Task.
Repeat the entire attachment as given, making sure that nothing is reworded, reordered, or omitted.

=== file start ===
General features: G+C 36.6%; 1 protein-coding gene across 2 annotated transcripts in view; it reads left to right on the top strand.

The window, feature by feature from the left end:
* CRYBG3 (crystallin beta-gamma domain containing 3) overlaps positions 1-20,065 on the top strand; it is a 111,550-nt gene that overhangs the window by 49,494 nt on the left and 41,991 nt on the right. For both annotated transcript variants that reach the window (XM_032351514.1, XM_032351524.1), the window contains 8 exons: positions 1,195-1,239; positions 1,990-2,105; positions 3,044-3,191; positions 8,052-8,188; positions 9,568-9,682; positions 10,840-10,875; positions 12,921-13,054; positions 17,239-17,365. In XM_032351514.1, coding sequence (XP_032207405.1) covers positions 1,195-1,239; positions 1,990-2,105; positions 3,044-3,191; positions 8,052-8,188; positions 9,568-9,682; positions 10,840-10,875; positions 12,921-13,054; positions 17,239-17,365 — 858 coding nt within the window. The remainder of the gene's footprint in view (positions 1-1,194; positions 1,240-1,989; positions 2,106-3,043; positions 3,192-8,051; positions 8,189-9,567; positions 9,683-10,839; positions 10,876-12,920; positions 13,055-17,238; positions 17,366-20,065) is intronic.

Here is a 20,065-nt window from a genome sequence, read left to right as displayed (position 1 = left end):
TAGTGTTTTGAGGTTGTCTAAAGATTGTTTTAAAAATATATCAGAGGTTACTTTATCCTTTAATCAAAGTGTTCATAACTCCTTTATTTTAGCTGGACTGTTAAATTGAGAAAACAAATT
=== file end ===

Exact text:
General features: G+C 36.6%; 1 protein-coding gene across 2 annotated transcripts in view; it reads left to right on the top strand.

The window, feature by feature from the left end:
* CRYBG3 (crystallin beta-gamma domain containing 3) overlaps positions 1-20,065 on the top strand; it is a 111,550-nt gene that overhangs the window by 49,494 nt on the left and 41,991 nt on the right. For both annotated transcript variants that reach the window (XM_032351514.1, XM_032351524.1), the window contains 8 exons: positions 1,195-1,239; positions 1,990-2,105; positions 3,044-3,191; positions 8,052-8,188; positions 9,568-9,682; positions 10,840-10,875; positions 12,921-13,054; positions 17,239-17,365. In XM_032351514.1, coding sequence (XP_032207405.1) covers positions 1,195-1,239; positions 1,990-2,105; positions 3,044-3,191; positions 8,052-8,188; positions 9,568-9,682; positions 10,840-10,875; positions 12,921-13,054; positions 17,239-17,365 — 858 coding nt within the window. The remainder of the gene's footprint in view (positions 1-1,194; positions 1,240-1,989; positions 2,106-3,043; positions 3,192-8,051; positions 8,189-9,567; positions 9,683-10,839; positions 10,876-12,920; positions 13,055-17,238; positions 17,366-20,065) is intronic.

Here is a 20,065-nt window from a genome sequence, read left to right as displayed (position 1 = left end):
TAGTGTTTTGAGGTTGTCTAAAGATTGTTTTAAAAATATATCAGAGGTTACTTTATCCTTTAATCAAAGTGTTCATAACTCCTTTATTTTAGCTGGACTGTTAAATTGAGAAAACAAATT